Phew – all this and it was still only around 6 in the evening. Time for a Pie Minister and a break while Dinosaur Pile Up and Twin Atlantic were on stage, and then one of the weirder experiences I’ve had at a festival happened… We noticed a tent in the corner of the field with a sign next to it simply saying “The Hide: Please Come In”. How could we resist? So into the tent we squeezed, with a pair of lads and another couple, for a chat and a laugh. And then, fairly randomly, the guys exited by jumping out one of the many window flaps to go and listen to the King Blues, who had since taken to the stage. This attracted the attention of two lovely young girls who kept us all entertained by leaping in and out of the tent. Surreal, but fun!

Once the kids had been safely returned to their parents, our new friends recommended that we check out Tellison in the Leaf Lounge – and I’m glad we did. With some catchy,  up-beat post-rock type tunes, I thought they were great! The night ended with some pretty soggy covers with Oxygen Thief at the busking box – a wet and cold, but brilliant end to a fabulous day.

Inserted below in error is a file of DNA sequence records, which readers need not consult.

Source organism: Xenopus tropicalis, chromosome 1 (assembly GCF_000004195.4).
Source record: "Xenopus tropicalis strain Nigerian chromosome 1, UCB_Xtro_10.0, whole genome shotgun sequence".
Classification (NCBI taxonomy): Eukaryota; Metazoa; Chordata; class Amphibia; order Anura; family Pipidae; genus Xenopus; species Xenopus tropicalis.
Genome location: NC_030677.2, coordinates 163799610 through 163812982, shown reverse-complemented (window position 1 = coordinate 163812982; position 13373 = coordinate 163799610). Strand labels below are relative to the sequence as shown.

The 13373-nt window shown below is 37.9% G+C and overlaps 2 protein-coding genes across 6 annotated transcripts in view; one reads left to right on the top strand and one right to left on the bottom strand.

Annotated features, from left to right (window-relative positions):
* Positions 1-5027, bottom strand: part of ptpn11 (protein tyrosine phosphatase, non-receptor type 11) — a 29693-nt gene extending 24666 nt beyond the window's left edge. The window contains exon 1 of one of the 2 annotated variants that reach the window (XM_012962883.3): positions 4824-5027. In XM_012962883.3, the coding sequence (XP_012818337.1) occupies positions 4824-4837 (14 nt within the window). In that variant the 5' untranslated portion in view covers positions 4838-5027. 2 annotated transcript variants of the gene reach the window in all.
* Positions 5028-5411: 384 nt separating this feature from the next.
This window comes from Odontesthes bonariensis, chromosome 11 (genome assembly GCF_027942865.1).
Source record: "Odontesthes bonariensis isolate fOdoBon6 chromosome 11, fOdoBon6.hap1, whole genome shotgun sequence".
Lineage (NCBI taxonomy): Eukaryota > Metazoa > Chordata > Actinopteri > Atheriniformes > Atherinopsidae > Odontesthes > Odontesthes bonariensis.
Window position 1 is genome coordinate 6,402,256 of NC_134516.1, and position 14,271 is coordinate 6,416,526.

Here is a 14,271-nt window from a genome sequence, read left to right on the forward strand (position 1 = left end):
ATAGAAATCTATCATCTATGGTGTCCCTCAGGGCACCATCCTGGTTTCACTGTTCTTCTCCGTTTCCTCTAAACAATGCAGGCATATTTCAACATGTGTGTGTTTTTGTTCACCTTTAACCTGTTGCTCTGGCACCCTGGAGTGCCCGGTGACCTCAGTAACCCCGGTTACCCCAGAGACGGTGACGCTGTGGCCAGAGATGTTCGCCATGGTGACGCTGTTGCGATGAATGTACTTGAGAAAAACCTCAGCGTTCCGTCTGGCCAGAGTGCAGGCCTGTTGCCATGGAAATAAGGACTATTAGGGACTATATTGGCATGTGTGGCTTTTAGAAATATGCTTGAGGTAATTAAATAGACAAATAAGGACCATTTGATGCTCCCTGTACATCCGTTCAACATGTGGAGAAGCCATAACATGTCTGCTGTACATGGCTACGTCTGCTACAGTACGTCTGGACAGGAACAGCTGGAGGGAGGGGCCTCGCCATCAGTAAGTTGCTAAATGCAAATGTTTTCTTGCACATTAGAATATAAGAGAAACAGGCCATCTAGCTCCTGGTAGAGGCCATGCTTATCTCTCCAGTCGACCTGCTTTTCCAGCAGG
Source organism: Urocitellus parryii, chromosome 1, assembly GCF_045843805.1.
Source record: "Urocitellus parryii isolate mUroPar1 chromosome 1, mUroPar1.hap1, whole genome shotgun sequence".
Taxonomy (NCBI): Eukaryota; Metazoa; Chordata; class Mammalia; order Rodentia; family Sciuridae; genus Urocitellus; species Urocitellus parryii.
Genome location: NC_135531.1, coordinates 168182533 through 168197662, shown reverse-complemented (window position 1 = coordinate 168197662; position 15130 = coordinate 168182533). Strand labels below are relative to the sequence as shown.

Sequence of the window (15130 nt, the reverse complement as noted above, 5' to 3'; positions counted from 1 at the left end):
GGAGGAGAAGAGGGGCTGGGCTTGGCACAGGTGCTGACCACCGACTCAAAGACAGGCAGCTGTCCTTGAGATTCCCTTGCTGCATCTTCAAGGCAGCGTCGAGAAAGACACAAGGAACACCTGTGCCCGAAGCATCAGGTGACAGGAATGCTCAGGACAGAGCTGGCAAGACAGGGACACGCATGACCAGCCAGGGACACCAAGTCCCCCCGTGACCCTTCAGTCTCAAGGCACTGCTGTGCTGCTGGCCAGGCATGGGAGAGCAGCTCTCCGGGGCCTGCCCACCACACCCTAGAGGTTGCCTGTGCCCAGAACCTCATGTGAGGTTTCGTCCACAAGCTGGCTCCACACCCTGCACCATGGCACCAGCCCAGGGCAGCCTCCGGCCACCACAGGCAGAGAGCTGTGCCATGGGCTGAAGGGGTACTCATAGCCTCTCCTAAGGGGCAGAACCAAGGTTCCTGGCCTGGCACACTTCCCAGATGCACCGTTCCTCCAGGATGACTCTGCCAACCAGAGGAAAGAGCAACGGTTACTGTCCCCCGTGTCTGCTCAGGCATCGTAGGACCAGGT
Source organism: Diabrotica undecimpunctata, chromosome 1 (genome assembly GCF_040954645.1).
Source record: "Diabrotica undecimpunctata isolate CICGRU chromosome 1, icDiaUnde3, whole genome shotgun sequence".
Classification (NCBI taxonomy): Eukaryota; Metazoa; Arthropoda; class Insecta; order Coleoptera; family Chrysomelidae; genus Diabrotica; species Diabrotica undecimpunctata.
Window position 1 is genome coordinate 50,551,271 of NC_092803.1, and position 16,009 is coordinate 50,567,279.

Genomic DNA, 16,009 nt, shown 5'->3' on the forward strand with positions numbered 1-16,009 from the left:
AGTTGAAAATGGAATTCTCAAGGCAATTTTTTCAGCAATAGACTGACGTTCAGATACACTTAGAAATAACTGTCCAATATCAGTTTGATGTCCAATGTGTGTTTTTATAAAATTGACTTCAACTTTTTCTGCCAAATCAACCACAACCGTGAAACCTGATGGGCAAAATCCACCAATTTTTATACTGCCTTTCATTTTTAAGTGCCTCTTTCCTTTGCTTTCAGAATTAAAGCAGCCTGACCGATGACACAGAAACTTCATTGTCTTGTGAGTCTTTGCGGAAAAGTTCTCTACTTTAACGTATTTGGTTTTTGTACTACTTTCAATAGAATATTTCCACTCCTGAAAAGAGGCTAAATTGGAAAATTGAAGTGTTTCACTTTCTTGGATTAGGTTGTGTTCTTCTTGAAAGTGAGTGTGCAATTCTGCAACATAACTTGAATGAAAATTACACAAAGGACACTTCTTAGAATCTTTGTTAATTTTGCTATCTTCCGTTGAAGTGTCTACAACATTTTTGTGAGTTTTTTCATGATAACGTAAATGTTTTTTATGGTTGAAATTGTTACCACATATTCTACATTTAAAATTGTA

Saturday morning, and it was still tipping it down. We decided not to venture from the tent until the music kicked off at 12 with an excellent set from Gaz Brookfield at the Greenhouse. Luckily, the weather had settled down a little by this point and we decided it was safe to put on our fancy dress robot costumes. Every year, 2000Trees has a fancy dress day theme, and this year’s was robots vs ninjas vs cowboys – cue people in boxes, tinfoil,  cowboy hats and some very odd all-in-one ninja suits. Brilliant.